Subscribe options

Select your newsletters:

Please enter your email address:

@

News & Media

Latest ITER Newsline

  • Cryolines | Another day, another spool

    Having wedged his body and equipment into the cramped space between the ceiling and the massive pipe, a worker is busy welding two cryolines spools. A few metre [...]

    Read more

  • Image of the week | Bearings unveiled

    The construction teams are in the last stages of preparing the Tokamak pit for the first major operation of ITER machine assembly: the lowering of the cryostat [...]

    Read more

  • Technology | Perfecting tritium breeding for DEMO and beyond

    While ITER will never breed tritium for its own consumption, it will test breeding blanket concepts—the tools and techniques that designers of future DEMO react [...]

    Read more

  • Fusion world | Japan and Europe complete the assembly of JT-60SA

    The JT-60SA fusion experiment in Naka, Japan, is designed to explore advanced plasma physics in support of the operation of ITER and next-phase devices. After s [...]

    Read more

  • Manufacturing | Thermal shield milestone in Korea

    Six years after the start of fabrication, Korean contractor SFA has completed the last 40° sector of vacuum vessel thermal shield. The stainless steel panels, c [...]

    Read more

Of Interest

See archived entries

New equipment for the COMPASS tokamak in Prague

Jan Mlynář, Institute Of Plasma Physics, Prague

The powerful neutral beam injector that will take the COMPASS tokamak to new regimes. (Click to view larger version...)
The powerful neutral beam injector that will take the COMPASS tokamak to new regimes.
On 10 November, 2010, two trucks from the Siberian city of Novosibirsk rolled up to the COMPASS tokamak at the Institute of Plasma Physics in Prague. The trucks unloaded box after box of high-tech components that had been shipped from the Russian Budker Institute of Nuclear Physics. A team of experienced technicians and physicists arrived from the Institute one week later. Their mission? To assemble and commission two powerful neutral beam injectors that will allow plasmas in the COMPASS tokamak to reach temperatures ten times higher than previously achievable.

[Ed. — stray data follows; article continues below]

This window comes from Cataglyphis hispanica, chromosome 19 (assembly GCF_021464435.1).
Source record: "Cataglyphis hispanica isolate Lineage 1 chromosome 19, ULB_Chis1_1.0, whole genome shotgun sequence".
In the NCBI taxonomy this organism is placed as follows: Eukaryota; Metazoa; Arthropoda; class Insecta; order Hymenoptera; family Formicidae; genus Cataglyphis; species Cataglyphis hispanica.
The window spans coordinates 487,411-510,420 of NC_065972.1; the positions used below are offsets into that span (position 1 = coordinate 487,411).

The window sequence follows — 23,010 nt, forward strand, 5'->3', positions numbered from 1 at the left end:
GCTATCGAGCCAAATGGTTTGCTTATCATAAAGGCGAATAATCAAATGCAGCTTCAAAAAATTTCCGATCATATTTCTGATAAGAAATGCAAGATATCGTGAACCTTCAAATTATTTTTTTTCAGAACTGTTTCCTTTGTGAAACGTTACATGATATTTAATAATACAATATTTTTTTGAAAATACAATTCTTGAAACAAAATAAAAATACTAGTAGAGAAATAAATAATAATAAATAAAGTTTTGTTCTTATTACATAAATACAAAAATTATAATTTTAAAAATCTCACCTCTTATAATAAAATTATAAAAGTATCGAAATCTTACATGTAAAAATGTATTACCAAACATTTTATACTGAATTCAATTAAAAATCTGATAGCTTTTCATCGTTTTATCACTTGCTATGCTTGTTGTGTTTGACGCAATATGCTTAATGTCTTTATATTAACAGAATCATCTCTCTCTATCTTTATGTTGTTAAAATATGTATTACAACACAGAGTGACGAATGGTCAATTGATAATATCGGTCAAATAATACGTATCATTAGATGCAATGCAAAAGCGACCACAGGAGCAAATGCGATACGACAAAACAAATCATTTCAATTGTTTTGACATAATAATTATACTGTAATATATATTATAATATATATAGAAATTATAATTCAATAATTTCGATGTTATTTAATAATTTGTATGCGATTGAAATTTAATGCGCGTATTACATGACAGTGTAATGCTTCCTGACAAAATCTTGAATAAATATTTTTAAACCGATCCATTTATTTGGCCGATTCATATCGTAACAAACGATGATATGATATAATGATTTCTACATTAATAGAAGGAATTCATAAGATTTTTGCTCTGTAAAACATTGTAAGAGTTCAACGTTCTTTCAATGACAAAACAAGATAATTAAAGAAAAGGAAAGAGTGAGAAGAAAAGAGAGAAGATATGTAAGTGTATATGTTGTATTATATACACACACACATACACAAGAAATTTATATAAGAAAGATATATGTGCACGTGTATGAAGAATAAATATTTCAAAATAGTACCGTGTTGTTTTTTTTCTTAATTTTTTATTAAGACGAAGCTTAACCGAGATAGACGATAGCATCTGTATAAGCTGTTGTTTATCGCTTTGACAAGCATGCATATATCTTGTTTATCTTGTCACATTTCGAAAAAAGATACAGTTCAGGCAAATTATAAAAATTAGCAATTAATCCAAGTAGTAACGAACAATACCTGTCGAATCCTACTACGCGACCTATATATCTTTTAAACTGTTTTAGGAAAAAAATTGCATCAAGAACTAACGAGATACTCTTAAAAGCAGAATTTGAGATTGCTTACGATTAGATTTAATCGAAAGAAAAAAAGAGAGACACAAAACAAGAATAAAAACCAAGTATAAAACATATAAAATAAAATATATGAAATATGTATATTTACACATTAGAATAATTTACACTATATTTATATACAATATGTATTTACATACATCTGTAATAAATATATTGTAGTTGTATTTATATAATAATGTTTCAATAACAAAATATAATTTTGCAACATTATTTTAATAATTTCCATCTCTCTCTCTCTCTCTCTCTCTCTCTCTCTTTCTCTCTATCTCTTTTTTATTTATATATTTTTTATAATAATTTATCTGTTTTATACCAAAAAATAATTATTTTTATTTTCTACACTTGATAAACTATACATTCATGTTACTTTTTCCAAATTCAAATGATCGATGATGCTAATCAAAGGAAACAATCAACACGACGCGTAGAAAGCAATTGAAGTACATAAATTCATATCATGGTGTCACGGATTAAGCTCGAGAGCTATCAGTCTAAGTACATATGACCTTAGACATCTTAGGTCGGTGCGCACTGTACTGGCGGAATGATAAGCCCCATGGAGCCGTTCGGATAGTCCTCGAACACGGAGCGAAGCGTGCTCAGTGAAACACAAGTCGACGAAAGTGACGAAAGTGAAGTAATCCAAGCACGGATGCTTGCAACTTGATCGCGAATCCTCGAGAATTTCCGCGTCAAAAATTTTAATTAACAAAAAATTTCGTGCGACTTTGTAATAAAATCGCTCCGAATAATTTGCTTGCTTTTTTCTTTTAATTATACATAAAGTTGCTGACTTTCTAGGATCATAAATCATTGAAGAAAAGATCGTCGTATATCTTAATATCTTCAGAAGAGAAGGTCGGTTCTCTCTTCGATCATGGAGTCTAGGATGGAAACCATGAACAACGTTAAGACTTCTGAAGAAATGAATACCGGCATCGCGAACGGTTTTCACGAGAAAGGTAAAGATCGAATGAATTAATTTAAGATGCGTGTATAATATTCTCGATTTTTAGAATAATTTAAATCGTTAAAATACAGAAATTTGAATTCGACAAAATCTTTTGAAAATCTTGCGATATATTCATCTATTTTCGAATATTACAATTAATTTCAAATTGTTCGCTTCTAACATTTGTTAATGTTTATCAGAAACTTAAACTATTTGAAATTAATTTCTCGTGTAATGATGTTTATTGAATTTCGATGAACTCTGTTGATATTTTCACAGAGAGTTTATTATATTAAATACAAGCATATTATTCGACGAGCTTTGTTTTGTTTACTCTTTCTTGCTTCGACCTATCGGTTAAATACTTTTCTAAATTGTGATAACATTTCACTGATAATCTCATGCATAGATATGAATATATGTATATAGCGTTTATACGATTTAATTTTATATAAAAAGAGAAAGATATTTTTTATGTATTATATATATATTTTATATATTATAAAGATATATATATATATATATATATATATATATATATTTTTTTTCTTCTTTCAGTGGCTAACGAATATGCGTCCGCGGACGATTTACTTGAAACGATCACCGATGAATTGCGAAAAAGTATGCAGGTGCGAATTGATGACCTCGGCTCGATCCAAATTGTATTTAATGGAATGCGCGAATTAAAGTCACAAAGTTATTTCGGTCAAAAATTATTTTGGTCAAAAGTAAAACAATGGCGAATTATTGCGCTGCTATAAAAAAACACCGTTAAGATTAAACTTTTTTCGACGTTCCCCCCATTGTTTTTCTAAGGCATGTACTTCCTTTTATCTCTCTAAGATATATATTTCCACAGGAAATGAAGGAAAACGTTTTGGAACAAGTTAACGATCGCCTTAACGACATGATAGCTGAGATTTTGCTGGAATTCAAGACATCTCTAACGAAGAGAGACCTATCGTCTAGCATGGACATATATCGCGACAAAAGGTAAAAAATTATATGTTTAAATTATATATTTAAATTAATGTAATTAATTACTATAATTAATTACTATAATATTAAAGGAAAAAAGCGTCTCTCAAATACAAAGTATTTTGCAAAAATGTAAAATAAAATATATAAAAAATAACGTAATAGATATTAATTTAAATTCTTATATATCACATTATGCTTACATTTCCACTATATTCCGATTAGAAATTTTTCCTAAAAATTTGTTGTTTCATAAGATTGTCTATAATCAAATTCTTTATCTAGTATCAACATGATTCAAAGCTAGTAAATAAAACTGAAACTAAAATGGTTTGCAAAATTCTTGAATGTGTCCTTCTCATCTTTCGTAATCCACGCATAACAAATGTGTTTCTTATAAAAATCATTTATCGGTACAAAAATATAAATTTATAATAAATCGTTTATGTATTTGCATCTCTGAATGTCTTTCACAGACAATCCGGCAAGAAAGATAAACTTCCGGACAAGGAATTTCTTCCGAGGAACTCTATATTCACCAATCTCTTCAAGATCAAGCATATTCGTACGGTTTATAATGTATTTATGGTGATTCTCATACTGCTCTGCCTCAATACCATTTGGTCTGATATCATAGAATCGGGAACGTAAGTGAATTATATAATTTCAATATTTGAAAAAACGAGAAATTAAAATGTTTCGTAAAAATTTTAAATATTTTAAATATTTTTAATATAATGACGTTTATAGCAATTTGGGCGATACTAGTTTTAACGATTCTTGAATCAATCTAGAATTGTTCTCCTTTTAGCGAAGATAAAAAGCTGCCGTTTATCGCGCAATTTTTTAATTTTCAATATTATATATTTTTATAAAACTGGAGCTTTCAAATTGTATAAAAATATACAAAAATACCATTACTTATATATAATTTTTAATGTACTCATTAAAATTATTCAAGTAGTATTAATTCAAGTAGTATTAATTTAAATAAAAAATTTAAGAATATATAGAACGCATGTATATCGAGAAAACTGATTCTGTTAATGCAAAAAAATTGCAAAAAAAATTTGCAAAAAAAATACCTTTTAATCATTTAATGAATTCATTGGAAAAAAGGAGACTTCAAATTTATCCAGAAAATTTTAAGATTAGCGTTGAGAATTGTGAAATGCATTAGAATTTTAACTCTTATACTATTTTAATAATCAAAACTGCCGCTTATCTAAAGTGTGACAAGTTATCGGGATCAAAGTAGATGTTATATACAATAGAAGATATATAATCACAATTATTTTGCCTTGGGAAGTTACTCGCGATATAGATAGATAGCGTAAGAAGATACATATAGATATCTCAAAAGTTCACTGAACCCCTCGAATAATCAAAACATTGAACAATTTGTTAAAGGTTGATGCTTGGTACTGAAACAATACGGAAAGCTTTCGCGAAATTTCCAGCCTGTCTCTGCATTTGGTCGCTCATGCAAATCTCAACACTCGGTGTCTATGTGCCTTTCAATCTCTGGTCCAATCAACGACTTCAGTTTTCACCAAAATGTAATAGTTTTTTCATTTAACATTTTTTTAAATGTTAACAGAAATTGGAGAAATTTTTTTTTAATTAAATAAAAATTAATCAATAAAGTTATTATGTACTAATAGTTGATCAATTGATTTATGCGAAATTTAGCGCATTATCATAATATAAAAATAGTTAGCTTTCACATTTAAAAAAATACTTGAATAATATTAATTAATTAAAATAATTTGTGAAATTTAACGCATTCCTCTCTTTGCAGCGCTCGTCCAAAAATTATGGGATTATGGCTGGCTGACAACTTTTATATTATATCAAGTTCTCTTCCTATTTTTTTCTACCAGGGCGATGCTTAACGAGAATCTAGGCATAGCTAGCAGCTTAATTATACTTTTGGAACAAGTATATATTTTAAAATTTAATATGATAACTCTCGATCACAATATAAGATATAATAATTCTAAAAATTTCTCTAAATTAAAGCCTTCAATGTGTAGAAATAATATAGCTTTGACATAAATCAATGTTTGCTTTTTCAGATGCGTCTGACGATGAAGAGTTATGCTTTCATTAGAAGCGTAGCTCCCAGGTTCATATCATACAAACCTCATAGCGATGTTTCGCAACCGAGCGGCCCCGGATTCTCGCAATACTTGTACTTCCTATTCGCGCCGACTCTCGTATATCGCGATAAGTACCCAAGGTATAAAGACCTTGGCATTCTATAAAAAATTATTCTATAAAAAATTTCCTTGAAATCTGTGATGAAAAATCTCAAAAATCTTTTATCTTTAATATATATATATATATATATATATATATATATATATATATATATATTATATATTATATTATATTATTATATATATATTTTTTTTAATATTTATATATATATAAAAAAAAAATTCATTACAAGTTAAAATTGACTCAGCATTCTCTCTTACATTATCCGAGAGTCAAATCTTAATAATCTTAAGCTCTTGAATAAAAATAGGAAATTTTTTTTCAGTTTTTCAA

The Budker Institute of Nuclear Physics crafts neutral beam injectors for research centres all over the world, tailored each time to in-situ requirements. For COMPASS, the neutral beam injectors have been designed to deliver up to 300 kW of power to the plasma (one hundred times greater than the power of an electric oven) through a narrow aperture of 5 cm for as long as 0.3 sec. In addition, beam modulation—where the neutral beam is switched on and off in a rapid sequence—is planned for measuring plasma characteristics, by directly comparing phenomena inherent to the plasma with phenomena induced by interaction of the injected beam and the plasma.

In COMPASS, two configurations will be possible. Either the neutral beam injectors will deliver parallel beams to the plasma—maximizing the heating effect—or they will inject beams in opposite directions to balance the force momentum on the plasma and keep plasma rotation very low. This flexibility considerably increases the plasma research possibilities on the COMPASS tokamak.

At present, without the heating beams, the COMPASS tokamak can reach plasma temperatures of several million Kelvin. With the two new neutral beam injectors, we expect to reach 50 million Kelvin—a record both for the Czech fusion research and for the COMPASS tokamak.


return to the latest published articles